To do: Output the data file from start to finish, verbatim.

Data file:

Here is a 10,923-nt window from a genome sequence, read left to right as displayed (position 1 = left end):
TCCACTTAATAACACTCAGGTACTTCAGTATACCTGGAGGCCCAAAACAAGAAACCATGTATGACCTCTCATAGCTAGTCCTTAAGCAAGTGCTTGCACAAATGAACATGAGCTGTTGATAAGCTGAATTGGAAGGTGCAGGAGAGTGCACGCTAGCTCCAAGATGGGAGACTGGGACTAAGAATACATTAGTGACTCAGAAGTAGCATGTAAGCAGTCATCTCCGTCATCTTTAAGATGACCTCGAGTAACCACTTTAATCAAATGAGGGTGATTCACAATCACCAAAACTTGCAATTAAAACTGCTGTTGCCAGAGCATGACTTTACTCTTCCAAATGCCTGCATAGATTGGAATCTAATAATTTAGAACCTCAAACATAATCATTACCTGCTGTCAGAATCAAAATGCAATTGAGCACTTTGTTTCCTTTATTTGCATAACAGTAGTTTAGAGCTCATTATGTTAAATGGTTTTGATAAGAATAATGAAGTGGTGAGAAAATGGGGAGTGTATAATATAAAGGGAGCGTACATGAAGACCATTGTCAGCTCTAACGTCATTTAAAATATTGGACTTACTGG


Here is a 10,923-nt window from a genome sequence, read left to right as displayed (position 1 = left end):
TCCACTTAATAACACTCAGGTACTTCAGTATACCTGGAGGCCCAAAACAAGAAACCATGTATGACCTCTCATAGCTAGTCCTTAAGCAAGTGCTTGCACAAATGAACATGAGCTGTTGATAAGCTGAATTGGAAGGTGCAGGAGAGTGCACGCTAGCTCCAAGATGGGAGACTGGGACTAAGAATACATTAGTGACTCAGAAGTAGCATGTAAGCAGTCATCTCCGTCATCTTTAAGATGACCTCGAGTAACCACTTTAATCAAATGAGGGTGATTCACAATCACCAAAACTTGCAATTAAAACTGCTGTTGCCAGAGCATGACTTTACTCTTCCAAATGCCTGCATAGATTGGAATCTAATAATTTAGAACCTCAAACATAATCATTACCTGCTGTCAGAATCAAAATGCAATTGAGCACTTTGTTTCCTTTATTTGCATAACAGTAGTTTAGAGCTCATTATGTTAAATGGTTTTGATAAGAATAATGAAGTGGTGAGAAAATGGGGAGTGTATAATATAAAGGGAGCGTACATGAAGACCATTGTCAGCTCTAACGTCATTTAAAATATTGGACTTACTGG